The aim of this paper is to resolve some of the inconsistencies within Kant’s theory of aesthetic ideas that have been left unaddressed by previous interpretations. Specifically, Kant’s text appears to be imbued with the following two tensions. First, there appears to be a conflict between his commitment to the view that mere sensations cannot function as vehicles for the communication of aesthetic ideas and his claim that musical tones, on account of being mere sensations, can express aesthetic ideas. Second, (...)
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  23. On Aesthetic Judgments and Contemplative Perception in the Critique of the Power of Judgment.Hemmo Laiho - 2020 - Con-Textos Kantianos 1 (12):191-208.
    The paper argues that much of Kant’s largely formalistic account of aesthetic appreciation stands on the idea that the judger is able to engage with the object of her judgment purely sensibly and hence non-conceptually or non-cognitively. This is to say that the judger must be able to ground her judgment on the immediate sensory affection by the object or on the object’s sensible form. The paper also argues that these two purely sensible grounds, accessible in the aesthetic examination of (...)
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  24. Thomas Hilgers, "Aesthetic Disinterestedness: Art, Experience, and the Self." Reviewed By. [REVIEW]Samantha Matherne - 2020 - Philosophy in Review 40 (2):53-55.
  25. Can everything be beautiful? Pan-aestheticism and the Kantian puzzle of the free play of the faculties.Elena Romano - 2020 - Con-Textos Kantianos 1 (12):292-313.
    My contribution deals directly with the problem of Kant’s apparent commitment to pan- aestheticism, which is in particular attached to the task of explaining the possibility of the free play of the faculties. The aim is to provide an overview of the ways in which this problem can be confronted and eventually solved. In this regard, one way to deal with this problem consists in revisiting the assumption that the free play of the faculties is to be understood as simply (...)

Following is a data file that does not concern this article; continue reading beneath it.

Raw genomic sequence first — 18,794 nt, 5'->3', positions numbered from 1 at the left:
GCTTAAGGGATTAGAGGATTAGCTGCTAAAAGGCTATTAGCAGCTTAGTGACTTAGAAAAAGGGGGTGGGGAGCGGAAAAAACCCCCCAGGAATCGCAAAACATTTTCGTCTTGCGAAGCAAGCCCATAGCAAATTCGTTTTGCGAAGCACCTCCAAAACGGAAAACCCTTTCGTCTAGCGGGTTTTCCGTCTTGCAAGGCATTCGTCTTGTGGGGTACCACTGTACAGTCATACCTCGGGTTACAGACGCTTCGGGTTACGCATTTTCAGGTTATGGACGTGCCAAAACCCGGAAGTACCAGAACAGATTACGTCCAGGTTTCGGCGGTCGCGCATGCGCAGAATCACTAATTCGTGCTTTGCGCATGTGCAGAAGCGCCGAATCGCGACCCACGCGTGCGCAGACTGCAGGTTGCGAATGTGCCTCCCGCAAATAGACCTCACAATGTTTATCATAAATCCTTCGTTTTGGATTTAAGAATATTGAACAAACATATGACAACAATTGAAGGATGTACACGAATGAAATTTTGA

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  26. Kant’s Mathematical Sublime: The Absolutely Great in Aesthetic Estimation.Weijia Wang - 2020 - Kantian Review 25 (3):465-485.
    According to Kant’s Critique of the Power of Judgement, in the end all estimation of magnitude is sensible, or ‘aesthetic’, and the absolutely great in aesthetic estimation is called ‘the mathematical sublime’. This article identifies the relevant sensible element with an inner sensation of a temporal tension: in aesthetic comprehension, the imagination encounters an inevitable tension between the successive reproduction of a magnitude’s individual parts and the simultaneous unification of these parts. The sensation of this tension varies in degree and (...)
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  27. Hilna Af Klint at The Guggenheim: Metaphysics as It Patrols Mortality’s Borders.Ekin Erkan - 2019 - AEQAI 2019 (7/8):1-11.
    The Guggenheim’s spring retrospective of the seminal Swedish painter, Hilma Af Klint, has, naturally, evoked a multitude of art critics and visual culture scholars who laud her radical abstraction which, at the beginning of the 20th century, preceded Kandinsky, Malevich, Mondrian. Yet, where much attention has been given to the symbology and motifs riddling Klint’s work – bold, private, untethered and nonrepresentational as they are – there has been a modicum of nuanced thought on how, exactly, esotericism and theology fomented (...)
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  28. Aesthetic Judgment as Parasitic on Cognition.Aaron Halper - 2019 - Kant Yearbook 11 (1):41-59.
    When we judge something to be beautiful, do we identify an inherent feature of the object, or only our subjective response to it? This paper argues that, for Kant, pure aesthetic judgment occupies a middle ground. Such judgments are based upon affective responses to our own cognitive faculties. Thus, pure aesthetic judgment is subjective insofar as it concerns our feeling ourselves to be engaged in a certain task; it is objective insofar as the task we are engaged in is cognition (...)
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  29. The Passions and Disinterest: From Kantian Free Play to Creative Determination by Power, Via Schiller and Nietzsche.Eli I. Lichtenstein - 2019 - Ergo: An Open Access Journal of Philosophy 6:249-279.